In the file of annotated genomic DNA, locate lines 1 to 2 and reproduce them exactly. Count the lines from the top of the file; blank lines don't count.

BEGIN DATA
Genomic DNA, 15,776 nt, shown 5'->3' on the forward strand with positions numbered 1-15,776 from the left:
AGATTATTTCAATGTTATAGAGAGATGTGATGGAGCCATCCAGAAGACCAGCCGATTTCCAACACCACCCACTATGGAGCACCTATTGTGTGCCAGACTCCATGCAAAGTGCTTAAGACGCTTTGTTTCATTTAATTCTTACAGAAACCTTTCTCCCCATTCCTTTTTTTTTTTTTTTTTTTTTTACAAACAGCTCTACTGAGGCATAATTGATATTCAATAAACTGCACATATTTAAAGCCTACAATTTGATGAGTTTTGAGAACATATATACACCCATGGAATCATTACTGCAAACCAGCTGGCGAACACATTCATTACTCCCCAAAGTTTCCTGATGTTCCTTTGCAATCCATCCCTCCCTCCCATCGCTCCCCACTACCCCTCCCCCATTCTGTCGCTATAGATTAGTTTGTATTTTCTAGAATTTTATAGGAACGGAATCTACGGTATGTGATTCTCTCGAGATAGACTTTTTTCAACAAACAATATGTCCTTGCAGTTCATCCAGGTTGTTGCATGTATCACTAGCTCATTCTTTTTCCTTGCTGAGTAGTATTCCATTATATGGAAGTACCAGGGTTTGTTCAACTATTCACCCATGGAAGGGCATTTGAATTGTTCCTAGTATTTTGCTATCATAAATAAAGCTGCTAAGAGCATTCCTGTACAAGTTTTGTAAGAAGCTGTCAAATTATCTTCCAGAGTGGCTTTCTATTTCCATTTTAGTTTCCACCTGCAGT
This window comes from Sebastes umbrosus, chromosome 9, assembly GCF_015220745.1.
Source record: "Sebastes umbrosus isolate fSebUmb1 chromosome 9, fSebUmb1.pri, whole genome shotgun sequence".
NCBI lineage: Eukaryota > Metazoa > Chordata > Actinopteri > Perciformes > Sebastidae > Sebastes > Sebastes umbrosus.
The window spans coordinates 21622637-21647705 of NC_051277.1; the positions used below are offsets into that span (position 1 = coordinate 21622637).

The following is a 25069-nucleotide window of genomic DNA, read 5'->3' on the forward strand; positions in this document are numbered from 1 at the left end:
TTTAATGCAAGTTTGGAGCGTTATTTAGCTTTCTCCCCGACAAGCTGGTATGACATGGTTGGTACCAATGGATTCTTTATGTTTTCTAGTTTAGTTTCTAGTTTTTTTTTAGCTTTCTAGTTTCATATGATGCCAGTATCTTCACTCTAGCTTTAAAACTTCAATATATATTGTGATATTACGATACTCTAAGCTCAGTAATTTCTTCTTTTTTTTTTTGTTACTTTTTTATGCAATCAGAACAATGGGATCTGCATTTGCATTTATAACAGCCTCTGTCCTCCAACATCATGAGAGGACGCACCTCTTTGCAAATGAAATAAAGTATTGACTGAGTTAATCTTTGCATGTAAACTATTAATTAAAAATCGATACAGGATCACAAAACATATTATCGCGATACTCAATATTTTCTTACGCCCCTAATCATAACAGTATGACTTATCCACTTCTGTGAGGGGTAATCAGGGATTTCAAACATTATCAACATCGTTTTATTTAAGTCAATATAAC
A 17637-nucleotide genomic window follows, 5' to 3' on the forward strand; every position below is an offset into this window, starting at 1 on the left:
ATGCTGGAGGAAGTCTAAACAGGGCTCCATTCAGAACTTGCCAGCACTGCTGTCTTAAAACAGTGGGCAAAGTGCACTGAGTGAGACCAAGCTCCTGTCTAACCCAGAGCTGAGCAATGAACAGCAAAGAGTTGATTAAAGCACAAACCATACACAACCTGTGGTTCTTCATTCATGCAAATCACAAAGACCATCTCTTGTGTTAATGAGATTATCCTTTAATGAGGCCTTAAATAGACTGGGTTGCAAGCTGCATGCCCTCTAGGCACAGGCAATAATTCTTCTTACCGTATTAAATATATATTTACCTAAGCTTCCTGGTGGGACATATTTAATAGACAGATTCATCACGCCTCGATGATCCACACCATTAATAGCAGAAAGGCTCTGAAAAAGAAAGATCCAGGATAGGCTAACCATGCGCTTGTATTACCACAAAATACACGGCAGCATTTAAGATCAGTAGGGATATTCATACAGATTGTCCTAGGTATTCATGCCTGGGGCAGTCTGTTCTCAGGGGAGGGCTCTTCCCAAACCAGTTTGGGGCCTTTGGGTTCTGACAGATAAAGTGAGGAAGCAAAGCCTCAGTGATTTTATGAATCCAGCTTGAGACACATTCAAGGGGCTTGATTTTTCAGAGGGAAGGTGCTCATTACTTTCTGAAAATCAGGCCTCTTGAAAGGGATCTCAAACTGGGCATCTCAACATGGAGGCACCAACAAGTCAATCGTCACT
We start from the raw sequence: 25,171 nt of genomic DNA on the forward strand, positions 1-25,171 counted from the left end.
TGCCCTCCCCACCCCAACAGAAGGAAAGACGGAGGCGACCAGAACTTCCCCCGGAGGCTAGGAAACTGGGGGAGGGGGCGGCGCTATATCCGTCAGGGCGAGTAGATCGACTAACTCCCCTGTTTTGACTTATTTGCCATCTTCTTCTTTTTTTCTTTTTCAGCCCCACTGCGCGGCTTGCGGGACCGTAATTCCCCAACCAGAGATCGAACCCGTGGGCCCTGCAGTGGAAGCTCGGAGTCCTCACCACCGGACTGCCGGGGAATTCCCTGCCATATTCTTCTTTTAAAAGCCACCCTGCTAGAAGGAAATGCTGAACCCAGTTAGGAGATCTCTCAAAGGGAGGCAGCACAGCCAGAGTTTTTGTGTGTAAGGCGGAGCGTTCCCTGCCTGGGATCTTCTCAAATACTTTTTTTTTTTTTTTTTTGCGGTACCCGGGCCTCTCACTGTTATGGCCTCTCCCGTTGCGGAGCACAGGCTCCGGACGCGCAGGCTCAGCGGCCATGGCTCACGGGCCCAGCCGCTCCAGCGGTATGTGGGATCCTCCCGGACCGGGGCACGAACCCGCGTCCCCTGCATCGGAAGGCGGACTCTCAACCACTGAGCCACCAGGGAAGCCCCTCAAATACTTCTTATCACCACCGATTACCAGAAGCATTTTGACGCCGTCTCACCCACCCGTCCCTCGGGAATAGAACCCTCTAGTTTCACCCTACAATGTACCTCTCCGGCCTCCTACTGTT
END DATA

Genomic DNA, 15,776 nt, shown 5'->3' on the forward strand with positions numbered 1-15,776 from the left:
AGATTATTTCAATGTTATAGAGAGATGTGATGGAGCCATCCAGAAGACCAGCCGATTTCCAACACCACCCACTATGGAGCACCTATTGTGTGCCAGACTCCATGCAAAGTGCTTAAGACGCTTTGTTTCATTTAATTCTTACAGAAACCTTTCTCCCCATTCCTTTTTTTTTTTTTTTTTTTTTTACAAACAGCTCTACTGAGGCATAATTGATATTCAATAAACTGCACATATTTAAAGCCTACAATTTGATGAGTTTTGAGAACATATATACACCCATGGAATCATTACTGCAAACCAGCTGGCGAACACATTCATTACTCCCCAAAGTTTCCTGATGTTCCTTTGCAATCCATCCCTCCCTCCCATCGCTCCCCACTACCCCTCCCCCATTCTGTCGCTATAGATTAGTTTGTATTTTCTAGAATTTTATAGGAACGGAATCTACGGTATGTGATTCTCTCGAGATAGACTTTTTTCAACAAACAATATGTCCTTGCAGTTCATCCAGGTTGTTGCATGTATCACTAGCTCATTCTTTTTCCTTGCTGAGTAGTATTCCATTATATGGAAGTACCAGGGTTTGTTCAACTATTCACCCATGGAAGGGCATTTGAATTGTTCCTAGTATTTTGCTATCATAAATAAAGCTGCTAAGAGCATTCCTGTACAAGTTTTGTAAGAAGCTGTCAAATTATCTTCCAGAGTGGCTTTCTATTTCCATTTTAGTTTCCACCTGCAGT